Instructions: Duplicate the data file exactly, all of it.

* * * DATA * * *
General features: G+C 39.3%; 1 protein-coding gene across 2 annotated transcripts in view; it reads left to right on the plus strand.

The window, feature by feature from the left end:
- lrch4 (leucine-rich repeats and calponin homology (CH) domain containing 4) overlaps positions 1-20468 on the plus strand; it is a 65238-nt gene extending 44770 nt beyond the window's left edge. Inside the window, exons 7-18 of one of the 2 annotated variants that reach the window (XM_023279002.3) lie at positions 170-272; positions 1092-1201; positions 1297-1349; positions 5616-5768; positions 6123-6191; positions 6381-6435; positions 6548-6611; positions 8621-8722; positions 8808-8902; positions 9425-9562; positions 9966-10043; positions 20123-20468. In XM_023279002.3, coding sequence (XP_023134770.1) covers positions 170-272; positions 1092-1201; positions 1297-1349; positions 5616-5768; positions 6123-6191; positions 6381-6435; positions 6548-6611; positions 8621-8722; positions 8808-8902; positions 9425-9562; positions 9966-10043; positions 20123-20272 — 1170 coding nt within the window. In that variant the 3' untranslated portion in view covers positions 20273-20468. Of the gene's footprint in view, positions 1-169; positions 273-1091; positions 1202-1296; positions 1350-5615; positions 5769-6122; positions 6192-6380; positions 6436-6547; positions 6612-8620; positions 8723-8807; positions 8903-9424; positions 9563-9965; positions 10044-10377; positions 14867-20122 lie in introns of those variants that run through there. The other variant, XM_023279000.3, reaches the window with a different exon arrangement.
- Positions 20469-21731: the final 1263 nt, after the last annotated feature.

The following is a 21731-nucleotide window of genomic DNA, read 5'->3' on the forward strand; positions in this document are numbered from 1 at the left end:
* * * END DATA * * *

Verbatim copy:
General features: G+C 39.3%; 1 protein-coding gene across 2 annotated transcripts in view; it reads left to right on the plus strand.

The window, feature by feature from the left end:
- lrch4 (leucine-rich repeats and calponin homology (CH) domain containing 4) overlaps positions 1-20468 on the plus strand; it is a 65238-nt gene extending 44770 nt beyond the window's left edge. Inside the window, exons 7-18 of one of the 2 annotated variants that reach the window (XM_023279002.3) lie at positions 170-272; positions 1092-1201; positions 1297-1349; positions 5616-5768; positions 6123-6191; positions 6381-6435; positions 6548-6611; positions 8621-8722; positions 8808-8902; positions 9425-9562; positions 9966-10043; positions 20123-20468. In XM_023279002.3, coding sequence (XP_023134770.1) covers positions 170-272; positions 1092-1201; positions 1297-1349; positions 5616-5768; positions 6123-6191; positions 6381-6435; positions 6548-6611; positions 8621-8722; positions 8808-8902; positions 9425-9562; positions 9966-10043; positions 20123-20272 — 1170 coding nt within the window. In that variant the 3' untranslated portion in view covers positions 20273-20468. Of the gene's footprint in view, positions 1-169; positions 273-1091; positions 1202-1296; positions 1350-5615; positions 5769-6122; positions 6192-6380; positions 6436-6547; positions 6612-8620; positions 8723-8807; positions 8903-9424; positions 9563-9965; positions 10044-10377; positions 14867-20122 lie in introns of those variants that run through there. The other variant, XM_023279000.3, reaches the window with a different exon arrangement.
- Positions 20469-21731: the final 1263 nt, after the last annotated feature.

The following is a 21731-nucleotide window of genomic DNA, read 5'->3' on the forward strand; positions in this document are numbered from 1 at the left end: